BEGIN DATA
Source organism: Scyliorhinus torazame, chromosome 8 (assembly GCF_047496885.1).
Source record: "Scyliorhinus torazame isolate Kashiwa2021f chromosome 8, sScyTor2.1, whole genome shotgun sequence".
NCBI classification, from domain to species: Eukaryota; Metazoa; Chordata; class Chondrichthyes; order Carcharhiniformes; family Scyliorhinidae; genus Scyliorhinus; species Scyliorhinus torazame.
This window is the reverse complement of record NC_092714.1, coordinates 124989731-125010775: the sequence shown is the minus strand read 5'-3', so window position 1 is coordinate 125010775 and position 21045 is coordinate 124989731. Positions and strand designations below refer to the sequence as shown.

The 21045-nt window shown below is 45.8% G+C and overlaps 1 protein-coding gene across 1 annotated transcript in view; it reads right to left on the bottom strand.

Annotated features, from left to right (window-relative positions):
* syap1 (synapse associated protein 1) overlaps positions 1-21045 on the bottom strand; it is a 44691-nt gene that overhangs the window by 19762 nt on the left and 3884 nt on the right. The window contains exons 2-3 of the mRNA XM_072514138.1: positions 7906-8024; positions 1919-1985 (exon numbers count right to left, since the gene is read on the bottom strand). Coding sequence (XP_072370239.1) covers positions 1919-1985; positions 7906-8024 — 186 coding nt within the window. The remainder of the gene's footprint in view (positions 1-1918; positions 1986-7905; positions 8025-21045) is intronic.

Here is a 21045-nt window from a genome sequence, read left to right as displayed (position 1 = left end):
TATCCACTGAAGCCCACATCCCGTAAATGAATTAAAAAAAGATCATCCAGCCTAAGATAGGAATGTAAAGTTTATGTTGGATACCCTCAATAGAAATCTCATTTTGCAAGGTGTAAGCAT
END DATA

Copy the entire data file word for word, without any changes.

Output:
Source organism: Scyliorhinus torazame, chromosome 8 (assembly GCF_047496885.1).
Source record: "Scyliorhinus torazame isolate Kashiwa2021f chromosome 8, sScyTor2.1, whole genome shotgun sequence".
NCBI classification, from domain to species: Eukaryota; Metazoa; Chordata; class Chondrichthyes; order Carcharhiniformes; family Scyliorhinidae; genus Scyliorhinus; species Scyliorhinus torazame.
This window is the reverse complement of record NC_092714.1, coordinates 124989731-125010775: the sequence shown is the minus strand read 5'-3', so window position 1 is coordinate 125010775 and position 21045 is coordinate 124989731. Positions and strand designations below refer to the sequence as shown.

The 21045-nt window shown below is 45.8% G+C and overlaps 1 protein-coding gene across 1 annotated transcript in view; it reads right to left on the bottom strand.

Annotated features, from left to right (window-relative positions):
* syap1 (synapse associated protein 1) overlaps positions 1-21045 on the bottom strand; it is a 44691-nt gene that overhangs the window by 19762 nt on the left and 3884 nt on the right. The window contains exons 2-3 of the mRNA XM_072514138.1: positions 7906-8024; positions 1919-1985 (exon numbers count right to left, since the gene is read on the bottom strand). Coding sequence (XP_072370239.1) covers positions 1919-1985; positions 7906-8024 — 186 coding nt within the window. The remainder of the gene's footprint in view (positions 1-1918; positions 1986-7905; positions 8025-21045) is intronic.

Here is a 21045-nt window from a genome sequence, read left to right as displayed (position 1 = left end):
TATCCACTGAAGCCCACATCCCGTAAATGAATTAAAAAAAGATCATCCAGCCTAAGATAGGAATGTAAAGTTTATGTTGGATACCCTCAATAGAAATCTCATTTTGCAAGGTGTAAGCAT